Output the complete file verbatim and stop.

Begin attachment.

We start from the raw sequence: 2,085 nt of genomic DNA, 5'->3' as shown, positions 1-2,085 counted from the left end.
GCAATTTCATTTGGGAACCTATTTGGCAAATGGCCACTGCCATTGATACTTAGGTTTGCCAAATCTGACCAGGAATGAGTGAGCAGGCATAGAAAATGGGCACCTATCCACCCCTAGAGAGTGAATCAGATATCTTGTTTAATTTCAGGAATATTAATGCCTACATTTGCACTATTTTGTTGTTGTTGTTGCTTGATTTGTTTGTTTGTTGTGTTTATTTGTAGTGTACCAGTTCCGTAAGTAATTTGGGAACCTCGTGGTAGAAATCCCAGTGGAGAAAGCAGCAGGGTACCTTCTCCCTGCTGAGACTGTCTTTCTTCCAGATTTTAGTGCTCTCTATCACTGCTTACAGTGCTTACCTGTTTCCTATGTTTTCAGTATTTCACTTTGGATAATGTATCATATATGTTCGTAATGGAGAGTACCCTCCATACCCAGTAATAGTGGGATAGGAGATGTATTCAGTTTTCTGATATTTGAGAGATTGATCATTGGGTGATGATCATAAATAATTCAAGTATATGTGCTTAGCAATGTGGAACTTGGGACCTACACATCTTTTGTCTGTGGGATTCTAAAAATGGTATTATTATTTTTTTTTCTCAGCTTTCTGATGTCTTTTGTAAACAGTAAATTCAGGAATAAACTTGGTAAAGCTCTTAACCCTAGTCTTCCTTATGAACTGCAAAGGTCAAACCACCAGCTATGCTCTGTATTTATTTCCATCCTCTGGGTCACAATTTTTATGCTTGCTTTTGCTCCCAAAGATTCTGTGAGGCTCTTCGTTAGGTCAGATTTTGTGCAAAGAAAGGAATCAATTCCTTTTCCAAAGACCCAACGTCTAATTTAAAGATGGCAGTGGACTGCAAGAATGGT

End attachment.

We start from the raw sequence: 2,085 nt of genomic DNA, 5'->3' as shown, positions 1-2,085 counted from the left end.
GCAATTTCATTTGGGAACCTATTTGGCAAATGGCCACTGCCATTGATACTTAGGTTTGCCAAATCTGACCAGGAATGAGTGAGCAGGCATAGAAAATGGGCACCTATCCACCCCTAGAGAGTGAATCAGATATCTTGTTTAATTTCAGGAATATTAATGCCTACATTTGCACTATTTTGTTGTTGTTGTTGCTTGATTTGTTTGTTTGTTGTGTTTATTTGTAGTGTACCAGTTCCGTAAGTAATTTGGGAACCTCGTGGTAGAAATCCCAGTGGAGAAAGCAGCAGGGTACCTTCTCCCTGCTGAGACTGTCTTTCTTCCAGATTTTAGTGCTCTCTATCACTGCTTACAGTGCTTACCTGTTTCCTATGTTTTCAGTATTTCACTTTGGATAATGTATCATATATGTTCGTAATGGAGAGTACCCTCCATACCCAGTAATAGTGGGATAGGAGATGTATTCAGTTTTCTGATATTTGAGAGATTGATCATTGGGTGATGATCATAAATAATTCAAGTATATGTGCTTAGCAATGTGGAACTTGGGACCTACACATCTTTTGTCTGTGGGATTCTAAAAATGGTATTATTATTTTTTTTTCTCAGCTTTCTGATGTCTTTTGTAAACAGTAAATTCAGGAATAAACTTGGTAAAGCTCTTAACCCTAGTCTTCCTTATGAACTGCAAAGGTCAAACCACCAGCTATGCTCTGTATTTATTTCCATCCTCTGGGTCACAATTTTTATGCTTGCTTTTGCTCCCAAAGATTCTGTGAGGCTCTTCGTTAGGTCAGATTTTGTGCAAAGAAAGGAATCAATTCCTTTTCCAAAGACCCAACGTCTAATTTAAAGATGGCAGTGGACTGCAAGAATGGT